The very same treatment that thwarts breast cancer has a dark side – it can fuel the spread of the disease to the lungs.
Researchers at The Ohio State University studied the cascade of events that lead to metastatic cancer and found clues to why it happens, opening up the possibility of one day interfering with the medication's downsides while preserving its cancer-fighting properties in breast tissue.
The front-line chemotherapy drug paclitaxel sets off a variety of molecular-level changes that allow breast cancer cells to escape from the tumor. At the same time, it creates an environment in the lung that is more hospitable to the cancer cells, facilitating the spread of the disease, the researchers found in a mouse model of breast cancer.
The study, which appears in the journal Proceedings of the National Academy of Sciences, includes an analysis of data from women with breast cancer that suggest the findings from mouse models could be relevant to breast cancer metastasis in humans.
"That chemotherapy can paradoxically promote cancer progression is an emerging revelation in cancer research. However, a molecular-level understanding of this devastating effect is not clear," said Tsonwin Hai, the study's senior author and a professor of biological chemistry and pharmacology.
The changes in both the tumor and the lung documented in the study depend on a gene called Atf3, which is turned on by stress. In human data, the researchers found higher Atf3 gene expression in patients who had chemotherapy than those who did not.
"This gene seems to do two things at once: essentially help distribute the 'seeds' (cancer cells) and fertilize the 'soil' (the lung)," Hai said.
First, the chemo appears to send signals to increase the number of molecular doors through which the cancer cells can escape from the primary tumor into the bloodstream, freeing them to travel to other organs, the researchers found.
"I think it's an active process – a biological change in which the cancer cells are beckoned to escape into the blood -; rather than a passive process in which the cancer cells get into the bloodstream because of leaky vessels," said Hai, a member of The Ohio State University Comprehensive Cancer Center.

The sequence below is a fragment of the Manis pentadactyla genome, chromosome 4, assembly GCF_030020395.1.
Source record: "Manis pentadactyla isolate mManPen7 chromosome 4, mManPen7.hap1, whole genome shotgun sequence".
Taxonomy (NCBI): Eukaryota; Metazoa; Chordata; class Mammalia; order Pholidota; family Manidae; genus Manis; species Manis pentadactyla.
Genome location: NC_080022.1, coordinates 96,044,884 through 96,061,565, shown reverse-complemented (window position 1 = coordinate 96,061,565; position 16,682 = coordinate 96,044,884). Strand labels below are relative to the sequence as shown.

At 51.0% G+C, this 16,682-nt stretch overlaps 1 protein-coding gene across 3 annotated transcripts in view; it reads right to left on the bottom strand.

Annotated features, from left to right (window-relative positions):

This finding is bolstered by another recent study conducted at the Albert Einstein College of Medicine and published in Science Translational Medicine, which showed a similar result using imaging techniques to observe the tumor in mice, Hai said.
Second, the Ohio State researchers found that, beyond aiding cancer cell escape, paclitaxel creates a cascade of events that makes the tissue environment in the lung fertile ground for circulating cancer cells.
"There are signals that help cancer cells enter the lungs and set up shop, that make the environment more immunologically tolerant to cancer cells," Hai said.
A molecular-level understanding of why chemotherapy sometimes increases risk of metastatic cancer is in the early stages, Hai said.
She said it's important to recognize that the cancer cells in the study's mouse model are very aggressive and that it would be interesting to test whether paclitaxel also enhances the escape of cancer cells at earlier stages in cancer progression.
Hai cautioned that much more work is required before extrapolating the findings in mice to human cancer treatment.
"At this point, what our study and the recent literature on chemotherapy taught us is that it is prudent to keep our mind open, realizing that chemo can help treat cancer, but at the same time may increase the possibility of the spread of that cancer," she said.
What set their study apart from other research in this area is the identification of the stress gene Atf3. They showed that paclitaxel -; a stressor -; exerts its pro-cancer effect at least in part by turning on Atf3.
"It's possible there could be a treatment given in conjunction with the chemo that would inhibit this problem by dampening the effect of the stress gene Atf3," Hai said.
And that will be a focus of Hai's work in this area going forward, she said.